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  • Tuesday, 5 September 2017 - 5:09pm

    Willy Wong, Student Intern from the University of Leicester returns with another article on a new display for an exhibition he’s recently completed. He is a part of a heritage internship programme at the National Museum of the Royal Navy. His work involves working across the National Museum, including the new exhibition, the Making of a Royal Marines Commando which has recently opened in Action Stations at Portsmouth Historic Dockyard.

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  • Monday, 21 August 2017 - 11:51am

    An 18-month programme to re-support the world’s most famous warship HMS Victory sagging under her own weight is now underway.

    HMS Victory has been sitting in a dry dock in Portsmouth since 1922 supported by 22 steel cradles positioned six metres apart.  It has been well documented that the 252-year-old ship is creeping under her own weight and following a detailed laser scan of 89.25 billion measurements and computer modelling, a new support system has been designed to mimic how the ship would sit in water.

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  • Thursday, 17 August 2017 - 2:35pm

    Barbara Gilbert, Curator (Archives and Images) at the National Museum of the Royal Navy has found a wonderful example of poster art from World War 1 for this month’s star object. It tells the story of Rex Warneford and his connection to an exhibition of memorabilia.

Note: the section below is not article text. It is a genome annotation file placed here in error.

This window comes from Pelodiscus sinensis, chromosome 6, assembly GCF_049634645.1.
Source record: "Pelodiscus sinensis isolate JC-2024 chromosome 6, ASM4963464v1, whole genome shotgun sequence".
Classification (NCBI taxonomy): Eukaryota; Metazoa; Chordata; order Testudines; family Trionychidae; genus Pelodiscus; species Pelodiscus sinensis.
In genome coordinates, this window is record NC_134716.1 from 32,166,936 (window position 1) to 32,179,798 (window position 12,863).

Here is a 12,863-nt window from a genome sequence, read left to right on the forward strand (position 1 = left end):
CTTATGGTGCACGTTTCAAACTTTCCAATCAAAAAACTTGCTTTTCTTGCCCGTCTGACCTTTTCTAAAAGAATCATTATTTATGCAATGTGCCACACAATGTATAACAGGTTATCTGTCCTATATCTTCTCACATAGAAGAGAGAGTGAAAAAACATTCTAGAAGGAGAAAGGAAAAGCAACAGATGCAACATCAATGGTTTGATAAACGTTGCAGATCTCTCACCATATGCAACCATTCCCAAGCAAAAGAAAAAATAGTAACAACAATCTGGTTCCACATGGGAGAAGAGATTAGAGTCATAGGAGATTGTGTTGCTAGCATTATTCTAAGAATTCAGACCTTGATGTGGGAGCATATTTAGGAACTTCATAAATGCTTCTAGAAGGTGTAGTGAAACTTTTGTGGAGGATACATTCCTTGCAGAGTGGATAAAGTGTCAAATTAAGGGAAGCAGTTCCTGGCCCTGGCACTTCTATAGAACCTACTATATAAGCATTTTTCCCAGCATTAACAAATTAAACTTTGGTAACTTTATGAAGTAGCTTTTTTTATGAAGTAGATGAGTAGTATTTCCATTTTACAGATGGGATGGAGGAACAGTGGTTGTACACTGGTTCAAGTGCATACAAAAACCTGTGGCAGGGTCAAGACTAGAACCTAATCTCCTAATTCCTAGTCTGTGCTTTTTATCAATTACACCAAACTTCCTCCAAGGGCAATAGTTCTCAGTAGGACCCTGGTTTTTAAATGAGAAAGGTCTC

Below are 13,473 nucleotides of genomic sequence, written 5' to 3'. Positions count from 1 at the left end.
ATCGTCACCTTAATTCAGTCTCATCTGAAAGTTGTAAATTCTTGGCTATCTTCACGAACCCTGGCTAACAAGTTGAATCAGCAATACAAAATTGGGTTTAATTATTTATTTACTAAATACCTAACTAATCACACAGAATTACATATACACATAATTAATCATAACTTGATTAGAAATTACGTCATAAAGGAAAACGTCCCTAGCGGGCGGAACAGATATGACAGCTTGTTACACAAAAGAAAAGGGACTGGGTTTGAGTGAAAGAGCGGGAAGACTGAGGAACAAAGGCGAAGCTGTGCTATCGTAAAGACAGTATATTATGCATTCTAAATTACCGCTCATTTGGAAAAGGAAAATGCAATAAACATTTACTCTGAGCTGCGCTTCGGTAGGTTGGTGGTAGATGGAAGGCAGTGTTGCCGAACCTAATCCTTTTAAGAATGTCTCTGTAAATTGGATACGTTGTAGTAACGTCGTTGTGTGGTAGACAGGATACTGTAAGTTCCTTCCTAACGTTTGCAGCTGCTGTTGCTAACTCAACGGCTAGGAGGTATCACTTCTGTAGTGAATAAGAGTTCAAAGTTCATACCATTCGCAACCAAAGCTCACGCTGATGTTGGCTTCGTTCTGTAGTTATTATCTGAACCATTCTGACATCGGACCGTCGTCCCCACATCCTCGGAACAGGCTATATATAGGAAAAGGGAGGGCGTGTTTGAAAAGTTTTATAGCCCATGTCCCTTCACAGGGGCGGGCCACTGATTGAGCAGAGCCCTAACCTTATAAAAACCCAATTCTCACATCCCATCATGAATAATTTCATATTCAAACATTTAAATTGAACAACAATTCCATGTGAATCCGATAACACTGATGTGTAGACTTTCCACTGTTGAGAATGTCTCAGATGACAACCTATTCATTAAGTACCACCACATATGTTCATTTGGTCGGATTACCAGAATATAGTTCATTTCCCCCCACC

A Warneford VC 1915 exhibition poster

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  • Monday, 14 August 2017 - 1:55pm

    In this month's Curators Choice, James Turner looks at Charles II special barge, used to visit his fleet in Portsmouth. James talks about the barge in detail and the link between Nelson and the monarchy. 

    This barge, built in around 1670 began life as a state barge for Charles II. The King used it for visiting the various ships in his fleet, an event which we now called a fleet review. This traditionally took place at Portsmouth. The barge is properly known as a “shallop”. It has rowlocks for five oars at each side.

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  • Tuesday, 8 August 2017 - 9:56am

    Willy Wong is a new intern from Hong Kong and is working alongside the archiving team at the moment. He extends a warm thank you to the Royal Navy who helped shape the development of Hong Kong for future generations.

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  • Thursday, 3 August 2017 - 12:27pm

    Do you have any photos, letters or printed archives relating to HMS Caroline dating from the 1920s – 2009?  If you do and would be happy for copies to be made, then the team at HMS Caroline would like to hear from you.  Some of these will be displayed over the coming years at HMS Caroline, on the onboard digital display screens and through social media.

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HMS Hermes returning from the Falklands